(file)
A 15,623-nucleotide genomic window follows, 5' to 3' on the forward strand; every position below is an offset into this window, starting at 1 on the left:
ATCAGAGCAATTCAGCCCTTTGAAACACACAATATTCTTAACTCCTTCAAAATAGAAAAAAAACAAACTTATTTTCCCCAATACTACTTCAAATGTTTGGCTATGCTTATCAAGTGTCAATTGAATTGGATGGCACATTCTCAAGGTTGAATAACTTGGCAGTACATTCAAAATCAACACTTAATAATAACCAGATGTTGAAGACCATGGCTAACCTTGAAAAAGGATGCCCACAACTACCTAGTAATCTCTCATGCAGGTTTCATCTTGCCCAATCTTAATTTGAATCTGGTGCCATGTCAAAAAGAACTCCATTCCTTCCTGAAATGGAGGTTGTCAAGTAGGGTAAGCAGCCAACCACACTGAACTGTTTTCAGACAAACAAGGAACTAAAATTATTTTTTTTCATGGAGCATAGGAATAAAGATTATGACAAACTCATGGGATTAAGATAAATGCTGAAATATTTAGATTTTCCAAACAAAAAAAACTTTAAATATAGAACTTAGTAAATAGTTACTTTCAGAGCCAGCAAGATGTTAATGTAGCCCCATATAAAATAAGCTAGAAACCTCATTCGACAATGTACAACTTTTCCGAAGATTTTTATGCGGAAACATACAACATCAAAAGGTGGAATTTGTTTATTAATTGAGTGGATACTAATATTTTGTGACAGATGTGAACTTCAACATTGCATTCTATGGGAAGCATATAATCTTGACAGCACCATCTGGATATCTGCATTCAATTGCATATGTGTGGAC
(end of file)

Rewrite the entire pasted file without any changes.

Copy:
A 15,623-nucleotide genomic window follows, 5' to 3' on the forward strand; every position below is an offset into this window, starting at 1 on the left:
ATCAGAGCAATTCAGCCCTTTGAAACACACAATATTCTTAACTCCTTCAAAATAGAAAAAAAACAAACTTATTTTCCCCAATACTACTTCAAATGTTTGGCTATGCTTATCAAGTGTCAATTGAATTGGATGGCACATTCTCAAGGTTGAATAACTTGGCAGTACATTCAAAATCAACACTTAATAATAACCAGATGTTGAAGACCATGGCTAACCTTGAAAAAGGATGCCCACAACTACCTAGTAATCTCTCATGCAGGTTTCATCTTGCCCAATCTTAATTTGAATCTGGTGCCATGTCAAAAAGAACTCCATTCCTTCCTGAAATGGAGGTTGTCAAGTAGGGTAAGCAGCCAACCACACTGAACTGTTTTCAGACAAACAAGGAACTAAAATTATTTTTTTTCATGGAGCATAGGAATAAAGATTATGACAAACTCATGGGATTAAGATAAATGCTGAAATATTTAGATTTTCCAAACAAAAAAAACTTTAAATATAGAACTTAGTAAATAGTTACTTTCAGAGCCAGCAAGATGTTAATGTAGCCCCATATAAAATAAGCTAGAAACCTCATTCGACAATGTACAACTTTTCCGAAGATTTTTATGCGGAAACATACAACATCAAAAGGTGGAATTTGTTTATTAATTGAGTGGATACTAATATTTTGTGACAGATGTGAACTTCAACATTGCATTCTATGGGAAGCATATAATCTTGACAGCACCATCTGGATATCTGCATTCAATTGCATATGTGTGGAC